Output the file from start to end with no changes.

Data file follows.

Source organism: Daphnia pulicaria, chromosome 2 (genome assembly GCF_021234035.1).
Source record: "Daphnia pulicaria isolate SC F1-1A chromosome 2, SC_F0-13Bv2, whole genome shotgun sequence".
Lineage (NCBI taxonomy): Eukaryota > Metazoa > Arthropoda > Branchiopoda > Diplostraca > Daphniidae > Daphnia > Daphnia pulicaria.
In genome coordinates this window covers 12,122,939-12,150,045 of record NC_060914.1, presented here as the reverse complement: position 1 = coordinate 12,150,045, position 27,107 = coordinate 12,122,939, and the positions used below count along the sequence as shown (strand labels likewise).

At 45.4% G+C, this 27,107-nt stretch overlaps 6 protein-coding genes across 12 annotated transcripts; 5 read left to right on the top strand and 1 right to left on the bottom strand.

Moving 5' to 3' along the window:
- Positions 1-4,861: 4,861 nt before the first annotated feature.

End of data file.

Source organism: Daphnia pulicaria, chromosome 2 (genome assembly GCF_021234035.1).
Source record: "Daphnia pulicaria isolate SC F1-1A chromosome 2, SC_F0-13Bv2, whole genome shotgun sequence".
Lineage (NCBI taxonomy): Eukaryota > Metazoa > Arthropoda > Branchiopoda > Diplostraca > Daphniidae > Daphnia > Daphnia pulicaria.
In genome coordinates this window covers 12,122,939-12,150,045 of record NC_060914.1, presented here as the reverse complement: position 1 = coordinate 12,150,045, position 27,107 = coordinate 12,122,939, and the positions used below count along the sequence as shown (strand labels likewise).

At 45.4% G+C, this 27,107-nt stretch overlaps 6 protein-coding genes across 12 annotated transcripts; 5 read left to right on the top strand and 1 right to left on the bottom strand.

Moving 5' to 3' along the window:
- Positions 1-4,861: 4,861 nt before the first annotated feature.